Proof. Let \(x \in \closure A\).

  1. Then either \(x \in A\) or \(x \in \boundary A\).

  2. If \(x \in A\), then by Proposition 3.34, \(d(x,A) = 0\).

  3. Now, assume \(x \notin A\) and \(x \in \boundary A\).

  4. Let \(r > 0\).

  5. Since \(x \in \boundary A\), hence there exists \(y \in A\) such that \(d(x, y) < r\).

  6. Therefore,

    \[ d(x, A) = \inf \{d (x, y) \ST y \in A \} < r. \]
  7. Since this is true for every \(r > 0\), hence \(d(x, A) = 0\).

Now assume that \(x \notin \closure A\).

  1. Thus, there exists an open ball \(B(x, r)\) for some \(r > 0\) such that \(B(x, r) \cap A = \EmptySet\).

  2. Therefore, for every \(a \in A\), \(d(x, a) \geq r > 0\).

  3. Therefore,

    \[ d(x, A) = \inf \{ d(x, a) \ST a \in A \} \geq r > 0. \]

Corollary 3.4

Let \(A \subseteq X\) be a nonempty closed set. Then, for any \(x \in X\), \(d(x, A) = 0\) if and only if \(x \in A\).

Proof. A closed set contains all its closure points. Thus, \(d(x, A) = 0\) if and only if \(x\) is a closure point of \(A\) if and only if \(x \in A\).

Theorem 3.126 (Distance minimizer in a compact set)

Let \(A\) be a nonempty compact subset of \(X\). Let \(x \in X\). Then, there exists an \(a \in A\) such that

\[ d(x, A) = d(x, a). \]

Proof. For a fixed \(x \in X\), consider the real valued function \(f : X \to \RR\) given by:

\[ f(y) = d(y, x) \Forall y \in X. \]

Then, \(f\) is continuous as it is a distance function from a singleton set \(\{ x \}\).

Hence, \(f(A)\) attains a minimum value at some \(a \in A\). See Theorem 3.85.

Theorem 3.127 (Distance minimizer in a closed set)

Let \(X\) be a Euclidean metric space. Let \(A \subseteq X\) be a nonempty closed set. Let \(x \in X\). Then, there exists an \(a \in A\) such that

\[ d(x, A) = d(x, a). \]

In other words, the infimum of the distance between \(x\) and points of \(A\) is realized at a point in \(A\).

Proof. Since \(A\) is nonempty, we can pick some \(b \in A\) and compute \(r = d(x, b)\). Clearly,

\[ d(x,A) \leq d(x, b) = r. \]

Consider the set

\[ C = \{a \in A \ST d(x, a) \leq d(x, b) = r\} = A \cap B[x,r]. \]

In other words, \(C\) is the intersection of \(A\) and the closed ball \(B[x,r]\) centered at \(x\) and of radius \(r\). Since \(A\) is closed and \(B[x,r]\) is closed, hence \(C\) is closed.

It is easy to see that

\[ d(x,A) = d(x, C). \]

For any points \(u,v \in C\), we have:

\[ d(u, v) \leq d(u, x) + d(x, v) \leq r + r = 2 r. \]

Thus, \(C\) is closed and bounded. By Heine-Borel theorem, \(C\) is compact.

Now, for a fixed \(x \in X\), consider the function \(f : X \to \RR\) given by:

\[ f(y) = d(y, x) \Forall y \in X. \]

Then, \(f\) is continuous.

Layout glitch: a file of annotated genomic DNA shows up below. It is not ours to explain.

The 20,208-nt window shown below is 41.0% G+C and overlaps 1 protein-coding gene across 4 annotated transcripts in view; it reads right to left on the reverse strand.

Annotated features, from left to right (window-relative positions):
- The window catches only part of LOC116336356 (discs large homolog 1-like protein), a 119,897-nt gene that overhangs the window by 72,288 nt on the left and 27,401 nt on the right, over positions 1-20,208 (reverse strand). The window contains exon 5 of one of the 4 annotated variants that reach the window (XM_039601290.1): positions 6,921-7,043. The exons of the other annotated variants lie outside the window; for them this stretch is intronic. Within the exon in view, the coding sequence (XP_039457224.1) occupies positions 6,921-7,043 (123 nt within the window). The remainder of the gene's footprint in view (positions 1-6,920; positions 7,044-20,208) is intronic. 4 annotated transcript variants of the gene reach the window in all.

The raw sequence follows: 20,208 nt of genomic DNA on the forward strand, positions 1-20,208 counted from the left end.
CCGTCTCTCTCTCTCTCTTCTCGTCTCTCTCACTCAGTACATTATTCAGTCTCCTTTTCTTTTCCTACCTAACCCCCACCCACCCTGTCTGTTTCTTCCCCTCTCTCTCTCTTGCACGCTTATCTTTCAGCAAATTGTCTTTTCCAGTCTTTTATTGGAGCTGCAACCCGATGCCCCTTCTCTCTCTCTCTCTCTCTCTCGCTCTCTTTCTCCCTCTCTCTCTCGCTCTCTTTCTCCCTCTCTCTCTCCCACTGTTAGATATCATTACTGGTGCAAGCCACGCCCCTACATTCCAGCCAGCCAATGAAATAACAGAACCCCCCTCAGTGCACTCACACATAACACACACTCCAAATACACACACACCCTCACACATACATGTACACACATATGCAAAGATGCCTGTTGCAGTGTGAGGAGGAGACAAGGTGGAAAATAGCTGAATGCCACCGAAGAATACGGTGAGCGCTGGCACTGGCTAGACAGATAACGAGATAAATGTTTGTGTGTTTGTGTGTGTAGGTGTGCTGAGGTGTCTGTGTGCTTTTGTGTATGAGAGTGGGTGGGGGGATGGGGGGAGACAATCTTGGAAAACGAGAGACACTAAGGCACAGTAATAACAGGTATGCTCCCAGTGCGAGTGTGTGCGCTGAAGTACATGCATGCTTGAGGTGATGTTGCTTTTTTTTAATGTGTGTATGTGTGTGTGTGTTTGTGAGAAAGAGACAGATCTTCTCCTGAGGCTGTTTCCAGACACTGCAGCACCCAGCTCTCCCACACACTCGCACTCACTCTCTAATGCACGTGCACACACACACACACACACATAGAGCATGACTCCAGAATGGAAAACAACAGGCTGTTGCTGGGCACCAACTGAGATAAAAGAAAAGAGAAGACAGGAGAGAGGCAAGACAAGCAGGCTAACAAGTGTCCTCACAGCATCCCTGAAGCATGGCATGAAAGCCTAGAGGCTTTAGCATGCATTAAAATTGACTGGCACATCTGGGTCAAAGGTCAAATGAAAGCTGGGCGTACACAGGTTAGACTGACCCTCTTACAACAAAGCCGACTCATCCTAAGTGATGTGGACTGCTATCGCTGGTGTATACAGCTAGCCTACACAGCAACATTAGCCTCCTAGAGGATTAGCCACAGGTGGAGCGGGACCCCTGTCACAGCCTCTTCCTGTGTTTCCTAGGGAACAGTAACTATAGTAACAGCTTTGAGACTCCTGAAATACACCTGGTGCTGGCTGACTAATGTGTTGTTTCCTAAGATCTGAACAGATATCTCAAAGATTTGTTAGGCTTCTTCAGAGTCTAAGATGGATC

1. By Theorem 3.78, \(f(C)\) is compact (continuous images of compact sets are compact).

  2. But \(f(C) \subseteq \RR\).

  3. Hence, \(f(C)\) is closed and bounded as \(\RR\) is Euclidean (Heine-Borel theorem).

  4. Hence, \(f(C)\) attains a minimum value at some \(a \in C\). See Theorem 3.85.

3.11.3. Distance Between Sets#

Recall from Definition 3.6 that the distance between two subsets of a metric space is given by

\[ d(A, B) = \inf \{ d(a,b) \ST a \in A, b \in B \}. \]

Theorem 3.128 (Distance between disjoint compact and closed sets)

Let \((X, d)\) be a metric space. Let \(A, B \subseteq X\) be disjoint (i.e., \(A \cap B = \EmptySet\)). Assume that \(A\) is compact and \(B\) is closed.

Then, there is \(\delta > 0\) such that

\[ |x - y | \geq \delta \Forall x \in A, y \in B. \]

In other words, the distance between \(A\) and \(B\) is nonzero; i.e., \(d(A, B) > 0\).

Proof. We prove this by contradiction.

  1. Assume that there is no such \(\delta > 0\).

  2. Then there exist sequences \(\{x_n \}\) of \(A\) and \(\{ y_n \}\) of \(B\) such that

    \[ \lim_{n \to \infty} | x_n - y_n | = 0. \]
  3. Since \(A\) is compact, hence \(\{x_n \}\) has a convergent subsequence, say \(\{ x_{n_k} \}\) which converges to some \(x \in A\).

  4. Now,

    \[ |x - y_{n_k}| \leq | x - x_{n_k} | + |x_{n_k} - y_{n_k} |. \]
  5. Since \(\{ x_n - y_n \}\) is a convergent sequence, hence \(\{ x_{n_k} - y_{n_k} \}\) also converges to \(0\).

  6. Thus,

    \[ \lim_{n \to \infty} |x - y_{n_k}| \leq \lim_{n \to \infty} | x - x_{n_k} | + \lim_{n \to \infty} |x_{n_k} - y_{n_k} | = 0 + 0 = 0. \]
  7. Thus, \(\{ y_{n_k} \}\) is a convergent sequence of \(B\) converging to \(x\).

  8. Since \(B\) is closed, hence \(x \in B\).

  9. But then, \(x \in A \cap B\).

  10. Thus, \(A \cap B \neq \EmptySet\) which is a contradiction.